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Solar System ‘Bounce’ Could Have Caused Extinctions

May 2, 2008

Cardiff study suggests link between comet bombardment and movement through the galaxy

The sun’s movement through the Milky Way regularly sends comets hurtling into the inner solar system ““ coinciding with mass life extinctions on earth, a new study claims.

Scientists at the Cardiff Centre for Astrobiology built a computer model of our solar system’s movement and found that it “bounces” up and down through the plane of the galaxy. As we pass through the densest part of the plane, gravitational forces from the surrounding giant gas and dust clouds dislodge comets from their paths. The comets plunge into the solar system, some of them colliding with the earth.

The Cardiff team found that we pass through the galactic plane every 35 to 40 million years, increasing the chances of a comet collision tenfold. Evidence from craters on Earth also suggests we suffer more collisions approximately 36 million years. Professor William Napier, of the Cardiff Centre for Astrobiology, said: “It’s a beautiful match between what we see on the ground and what is expected from the galactic record.”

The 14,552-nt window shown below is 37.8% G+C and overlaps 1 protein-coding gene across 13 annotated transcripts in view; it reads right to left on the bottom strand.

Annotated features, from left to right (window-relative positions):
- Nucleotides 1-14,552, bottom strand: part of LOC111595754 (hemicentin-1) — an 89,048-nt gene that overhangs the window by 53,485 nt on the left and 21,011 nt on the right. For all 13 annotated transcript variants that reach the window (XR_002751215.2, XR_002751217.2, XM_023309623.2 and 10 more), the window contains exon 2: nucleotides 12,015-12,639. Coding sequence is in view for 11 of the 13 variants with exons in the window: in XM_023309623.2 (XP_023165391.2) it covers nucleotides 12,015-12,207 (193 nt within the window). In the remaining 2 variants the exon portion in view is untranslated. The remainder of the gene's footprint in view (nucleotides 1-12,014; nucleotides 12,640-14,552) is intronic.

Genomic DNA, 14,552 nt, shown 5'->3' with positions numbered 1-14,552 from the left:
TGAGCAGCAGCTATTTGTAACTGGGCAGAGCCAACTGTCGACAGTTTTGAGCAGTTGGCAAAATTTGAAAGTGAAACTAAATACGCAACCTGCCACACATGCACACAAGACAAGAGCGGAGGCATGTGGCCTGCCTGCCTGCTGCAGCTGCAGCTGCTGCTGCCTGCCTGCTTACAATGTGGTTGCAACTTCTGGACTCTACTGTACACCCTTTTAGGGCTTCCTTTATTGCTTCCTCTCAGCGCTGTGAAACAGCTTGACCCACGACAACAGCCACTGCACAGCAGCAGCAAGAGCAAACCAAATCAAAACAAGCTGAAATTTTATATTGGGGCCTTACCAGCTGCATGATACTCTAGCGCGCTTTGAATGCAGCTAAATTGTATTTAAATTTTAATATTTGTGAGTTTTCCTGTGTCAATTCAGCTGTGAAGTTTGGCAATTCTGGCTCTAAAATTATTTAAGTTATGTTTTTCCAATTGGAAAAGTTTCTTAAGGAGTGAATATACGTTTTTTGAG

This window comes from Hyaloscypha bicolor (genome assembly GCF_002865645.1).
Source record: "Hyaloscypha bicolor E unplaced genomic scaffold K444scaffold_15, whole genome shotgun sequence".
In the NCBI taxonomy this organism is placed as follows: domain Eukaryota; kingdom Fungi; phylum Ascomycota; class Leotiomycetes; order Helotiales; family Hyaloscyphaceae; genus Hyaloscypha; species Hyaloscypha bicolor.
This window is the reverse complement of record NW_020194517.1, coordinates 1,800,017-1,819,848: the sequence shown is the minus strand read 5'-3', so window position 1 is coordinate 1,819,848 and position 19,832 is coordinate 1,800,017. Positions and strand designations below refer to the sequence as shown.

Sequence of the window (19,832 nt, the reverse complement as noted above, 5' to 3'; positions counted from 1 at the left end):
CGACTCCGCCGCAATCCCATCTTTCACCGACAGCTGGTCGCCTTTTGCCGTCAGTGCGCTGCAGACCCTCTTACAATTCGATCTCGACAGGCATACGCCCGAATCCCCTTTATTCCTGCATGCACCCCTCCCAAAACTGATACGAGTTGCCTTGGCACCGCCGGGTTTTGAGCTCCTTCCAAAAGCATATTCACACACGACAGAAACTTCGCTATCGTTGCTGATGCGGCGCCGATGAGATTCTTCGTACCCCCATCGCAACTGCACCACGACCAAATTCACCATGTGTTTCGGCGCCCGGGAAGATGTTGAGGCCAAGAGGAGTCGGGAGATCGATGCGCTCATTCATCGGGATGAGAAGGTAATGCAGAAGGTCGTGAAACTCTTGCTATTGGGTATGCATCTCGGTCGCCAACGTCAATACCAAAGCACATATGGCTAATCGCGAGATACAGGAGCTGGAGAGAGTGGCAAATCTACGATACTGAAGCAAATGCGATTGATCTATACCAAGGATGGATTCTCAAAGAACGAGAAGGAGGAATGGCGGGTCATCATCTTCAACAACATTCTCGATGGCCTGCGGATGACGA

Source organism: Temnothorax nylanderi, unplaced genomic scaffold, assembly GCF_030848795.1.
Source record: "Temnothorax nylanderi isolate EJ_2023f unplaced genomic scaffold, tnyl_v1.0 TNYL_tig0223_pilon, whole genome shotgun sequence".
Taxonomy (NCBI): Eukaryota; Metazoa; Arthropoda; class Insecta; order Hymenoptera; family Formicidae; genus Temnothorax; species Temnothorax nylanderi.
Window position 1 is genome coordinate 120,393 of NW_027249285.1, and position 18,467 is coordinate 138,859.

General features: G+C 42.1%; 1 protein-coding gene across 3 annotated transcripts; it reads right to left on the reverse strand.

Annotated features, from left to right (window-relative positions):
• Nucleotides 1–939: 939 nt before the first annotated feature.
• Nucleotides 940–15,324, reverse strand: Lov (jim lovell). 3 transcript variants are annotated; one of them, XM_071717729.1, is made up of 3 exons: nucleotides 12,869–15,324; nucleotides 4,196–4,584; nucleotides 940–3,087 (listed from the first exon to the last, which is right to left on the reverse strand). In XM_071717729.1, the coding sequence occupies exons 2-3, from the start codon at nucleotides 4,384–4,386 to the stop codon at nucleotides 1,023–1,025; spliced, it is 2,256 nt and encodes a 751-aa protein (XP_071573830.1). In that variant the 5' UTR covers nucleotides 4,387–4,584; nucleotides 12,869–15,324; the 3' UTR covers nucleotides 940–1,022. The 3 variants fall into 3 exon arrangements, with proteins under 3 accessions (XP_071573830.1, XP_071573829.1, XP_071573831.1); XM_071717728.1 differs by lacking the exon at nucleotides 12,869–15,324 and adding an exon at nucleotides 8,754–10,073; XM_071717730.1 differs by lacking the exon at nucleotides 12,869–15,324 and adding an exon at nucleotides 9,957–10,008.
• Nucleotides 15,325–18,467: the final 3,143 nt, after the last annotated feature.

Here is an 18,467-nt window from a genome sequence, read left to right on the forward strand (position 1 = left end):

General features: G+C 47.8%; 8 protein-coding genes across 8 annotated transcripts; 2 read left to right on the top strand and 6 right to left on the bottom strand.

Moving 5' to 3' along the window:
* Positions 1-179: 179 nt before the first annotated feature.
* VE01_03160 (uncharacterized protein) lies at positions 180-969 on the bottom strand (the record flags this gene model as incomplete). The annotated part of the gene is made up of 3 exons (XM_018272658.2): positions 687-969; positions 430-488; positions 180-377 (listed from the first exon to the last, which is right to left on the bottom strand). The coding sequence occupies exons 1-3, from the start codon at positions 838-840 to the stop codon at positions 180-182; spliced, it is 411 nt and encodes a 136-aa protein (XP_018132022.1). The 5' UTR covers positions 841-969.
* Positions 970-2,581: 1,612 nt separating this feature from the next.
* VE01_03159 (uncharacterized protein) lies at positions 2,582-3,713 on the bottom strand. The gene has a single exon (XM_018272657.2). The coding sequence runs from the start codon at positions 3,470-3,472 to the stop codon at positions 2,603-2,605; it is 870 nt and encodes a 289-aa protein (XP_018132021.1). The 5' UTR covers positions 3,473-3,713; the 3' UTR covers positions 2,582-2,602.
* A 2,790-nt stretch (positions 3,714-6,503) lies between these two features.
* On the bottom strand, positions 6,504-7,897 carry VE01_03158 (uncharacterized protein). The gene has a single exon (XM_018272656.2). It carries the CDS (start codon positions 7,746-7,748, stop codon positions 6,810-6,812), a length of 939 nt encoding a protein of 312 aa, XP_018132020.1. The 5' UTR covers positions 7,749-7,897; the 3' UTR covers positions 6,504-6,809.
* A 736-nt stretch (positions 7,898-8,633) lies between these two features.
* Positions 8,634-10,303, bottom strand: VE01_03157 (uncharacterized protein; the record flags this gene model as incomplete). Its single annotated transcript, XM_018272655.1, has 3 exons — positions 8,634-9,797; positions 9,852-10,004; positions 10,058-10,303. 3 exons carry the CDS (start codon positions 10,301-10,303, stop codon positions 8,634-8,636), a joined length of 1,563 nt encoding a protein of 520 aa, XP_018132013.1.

The periods of comet bombardment also coincide with mass extinctions, such as that of the dinosaurs 65 million years ago. Our present position in the galaxy suggests we are now very close to another such period.

While the “bounce” effect may have been bad news for dinosaurs, it may also have helped life to spread. The scientists suggest the impact may have thrown debris containing micro-organisms out into space and across the universe.

Centre director Professor Chandra Wickramasinghe said: “This is a seminal paper which places the comet-life interaction on a firm basis, and shows a mechanism by which life can be dispersed on a galactic scale.”

The paper, by Professor Napier and Dr Janaki Wickramasinghe, is to be published in the Monthly Notices of the Royal Astronomical Society.

On the Net:

Cardiff University

Monthly Notices of the Royal Astronomical Society

Cardiff Centre for Astrobiology




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